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GOP budget cuts would hurt research, NIH says

By Alex Wayne
Tuesday, November 9, 2010; A17

Spending cuts proposed by the man who is likely to become the new House majority leader would reduce scientists' chances of winning U.S. grants by nearly half, demoralizing researchers and slowing development of new drugs, according to the director of the National Institutes of Health.

Republicans taking control of the House next year would roll back funding to agencies, including NIH, to fiscal 2008 levels, according to a proposal by Rep. Eric Cantor (R-Va.), who is likely to become the chamber's majority leader. That would equate to a 4.3 percent, or $1.3 billion, cut to the agency's $30.8 billion annual budget.

The reduction would be "very devastating" and would demoralize scientists, whose odds of winning a research grant from the agency could drop to about 10 percent, NIH Director Francis Collins said in an interview. Fewer than one in five grant proposals are successful, he said.

NIH-funded research led to the development of drugs that include the cancer therapies Avastin, sold by Roche Holding AG, and Novartis AG's Gleevec, said Jennifer Zeitzer, lobbyist for the Federation of American Societies for Experimental Biology in Bethesda.

John Murray, a spokesman for Cantor, declined to comment. Republicans haven't detailed their plans for passing spending cuts. They will face opposition from President Obama and the Democratic-controlled Senate.

Republicans who interpret the results of the midterm elections as a mandate to cut funding for NIH "will be in for a rude awakening," Sen. Tom Harkin (D-Iowa) said in an e-mail. He is chairman of the Senate Appropriations subcommittee that funds Collins's agency.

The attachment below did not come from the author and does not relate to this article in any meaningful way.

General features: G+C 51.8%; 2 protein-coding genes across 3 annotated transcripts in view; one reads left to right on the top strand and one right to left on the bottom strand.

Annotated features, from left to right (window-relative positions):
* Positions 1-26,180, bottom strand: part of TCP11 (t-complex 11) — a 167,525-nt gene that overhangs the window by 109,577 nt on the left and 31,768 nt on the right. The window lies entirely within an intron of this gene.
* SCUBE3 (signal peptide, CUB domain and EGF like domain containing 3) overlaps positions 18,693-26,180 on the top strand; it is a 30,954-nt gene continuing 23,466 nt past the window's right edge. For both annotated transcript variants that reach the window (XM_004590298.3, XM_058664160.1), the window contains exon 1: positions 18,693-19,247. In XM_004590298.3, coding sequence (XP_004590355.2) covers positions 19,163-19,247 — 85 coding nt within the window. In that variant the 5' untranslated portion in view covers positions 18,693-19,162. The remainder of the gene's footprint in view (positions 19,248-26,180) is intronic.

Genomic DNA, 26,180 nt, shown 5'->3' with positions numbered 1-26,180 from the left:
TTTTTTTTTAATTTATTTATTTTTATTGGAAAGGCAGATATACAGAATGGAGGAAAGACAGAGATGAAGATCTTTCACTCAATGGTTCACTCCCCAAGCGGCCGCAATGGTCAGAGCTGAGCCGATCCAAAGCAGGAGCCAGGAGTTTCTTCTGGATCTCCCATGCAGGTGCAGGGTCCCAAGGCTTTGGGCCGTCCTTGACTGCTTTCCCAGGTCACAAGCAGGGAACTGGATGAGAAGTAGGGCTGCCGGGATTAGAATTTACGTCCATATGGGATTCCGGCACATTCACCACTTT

Some Republican lawmakers in the House and Senate may defy the budget cuts and defend NIH, Zeitzer said. One ally could be Sen.-elect Mark Kirk of Illinois, who serves on the House Appropriations Committee, which controls discretionary spending.

"He's been a strong champion for NIH when he was a House member," Zeitzer said. "We'll be talking to him quite a bit."

Other potential GOP supporters include Reps. Brian P. Bilbray (Calif.) and Dave Reichert (Wash.) and Sen. Richard C. Shelby (Ala.). The three recently filmed videos posted online by United for Medical Research, a Washington-based coalition of 20 universities, drug companies and patient-advocacy groups that lobbies for increased NIH spending.

"These are guys who understand, look, even in a smaller government, there are certain things the government can and should do," said Janet Lynch Lambert, vice president for government relations at Life Technologies of Carlsbad, Calif., and president of United for Medical Research.

The NIH, based in Bethesda, last took a spending cut in 2006, when a Republican-controlled Congress trimmed its budget by about $34 million. Zeitzer and Collins said Republicans have otherwise been proponents of the agency. The agency's budget more than doubled, to $29 billion, from 1995, when Republicans took control of Congress, to 2007, when they lost it, NIH records show.

- Bloomberg News

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